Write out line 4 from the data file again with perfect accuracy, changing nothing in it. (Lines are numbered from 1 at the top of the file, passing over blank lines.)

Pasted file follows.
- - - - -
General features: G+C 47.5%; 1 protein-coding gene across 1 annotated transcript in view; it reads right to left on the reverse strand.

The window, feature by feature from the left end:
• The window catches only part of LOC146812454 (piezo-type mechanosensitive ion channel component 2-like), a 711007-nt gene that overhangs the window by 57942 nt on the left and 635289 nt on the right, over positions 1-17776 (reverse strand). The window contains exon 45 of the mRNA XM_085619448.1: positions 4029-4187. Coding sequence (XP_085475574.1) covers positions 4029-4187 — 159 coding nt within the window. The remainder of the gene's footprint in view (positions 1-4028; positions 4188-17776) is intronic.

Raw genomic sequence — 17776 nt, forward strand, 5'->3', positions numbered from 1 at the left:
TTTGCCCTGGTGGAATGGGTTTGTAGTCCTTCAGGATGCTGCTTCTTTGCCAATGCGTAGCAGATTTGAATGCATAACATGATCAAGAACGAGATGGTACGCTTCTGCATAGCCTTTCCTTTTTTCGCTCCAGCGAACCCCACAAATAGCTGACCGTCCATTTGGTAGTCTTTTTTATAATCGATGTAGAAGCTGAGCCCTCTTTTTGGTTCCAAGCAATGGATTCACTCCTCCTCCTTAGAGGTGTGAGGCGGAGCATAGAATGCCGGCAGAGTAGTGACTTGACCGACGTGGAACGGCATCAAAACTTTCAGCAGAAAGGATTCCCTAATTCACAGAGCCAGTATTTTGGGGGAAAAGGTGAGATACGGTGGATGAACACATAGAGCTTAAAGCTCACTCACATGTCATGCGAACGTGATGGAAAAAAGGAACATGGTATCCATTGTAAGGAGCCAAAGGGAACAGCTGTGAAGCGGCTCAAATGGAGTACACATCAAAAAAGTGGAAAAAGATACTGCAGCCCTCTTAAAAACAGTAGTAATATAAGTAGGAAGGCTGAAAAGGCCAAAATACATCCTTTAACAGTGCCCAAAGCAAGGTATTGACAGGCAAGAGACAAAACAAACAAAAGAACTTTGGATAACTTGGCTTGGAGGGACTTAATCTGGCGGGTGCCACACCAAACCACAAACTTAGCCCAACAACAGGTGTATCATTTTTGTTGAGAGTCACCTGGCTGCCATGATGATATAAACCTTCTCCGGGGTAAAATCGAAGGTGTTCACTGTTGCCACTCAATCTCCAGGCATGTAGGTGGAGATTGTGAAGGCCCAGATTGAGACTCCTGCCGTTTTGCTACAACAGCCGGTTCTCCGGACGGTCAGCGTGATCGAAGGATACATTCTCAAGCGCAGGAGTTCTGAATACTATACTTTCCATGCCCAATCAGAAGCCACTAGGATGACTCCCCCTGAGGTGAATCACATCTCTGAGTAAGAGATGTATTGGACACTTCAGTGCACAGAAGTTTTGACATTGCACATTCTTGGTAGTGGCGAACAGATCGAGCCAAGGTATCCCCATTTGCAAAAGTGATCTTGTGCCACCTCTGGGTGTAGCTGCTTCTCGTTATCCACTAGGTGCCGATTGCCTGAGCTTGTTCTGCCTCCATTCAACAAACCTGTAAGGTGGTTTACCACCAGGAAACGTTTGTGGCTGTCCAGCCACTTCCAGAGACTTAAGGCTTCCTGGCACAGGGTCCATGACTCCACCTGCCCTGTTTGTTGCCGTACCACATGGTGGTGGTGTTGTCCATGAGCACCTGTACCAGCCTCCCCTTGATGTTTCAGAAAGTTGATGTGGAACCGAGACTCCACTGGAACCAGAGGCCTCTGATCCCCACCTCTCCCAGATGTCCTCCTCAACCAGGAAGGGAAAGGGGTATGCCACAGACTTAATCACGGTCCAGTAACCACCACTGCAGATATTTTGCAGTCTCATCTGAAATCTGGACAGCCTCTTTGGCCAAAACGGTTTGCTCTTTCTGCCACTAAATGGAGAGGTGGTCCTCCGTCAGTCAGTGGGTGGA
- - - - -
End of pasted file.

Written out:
Raw genomic sequence — 17776 nt, forward strand, 5'->3', positions numbered from 1 at the left: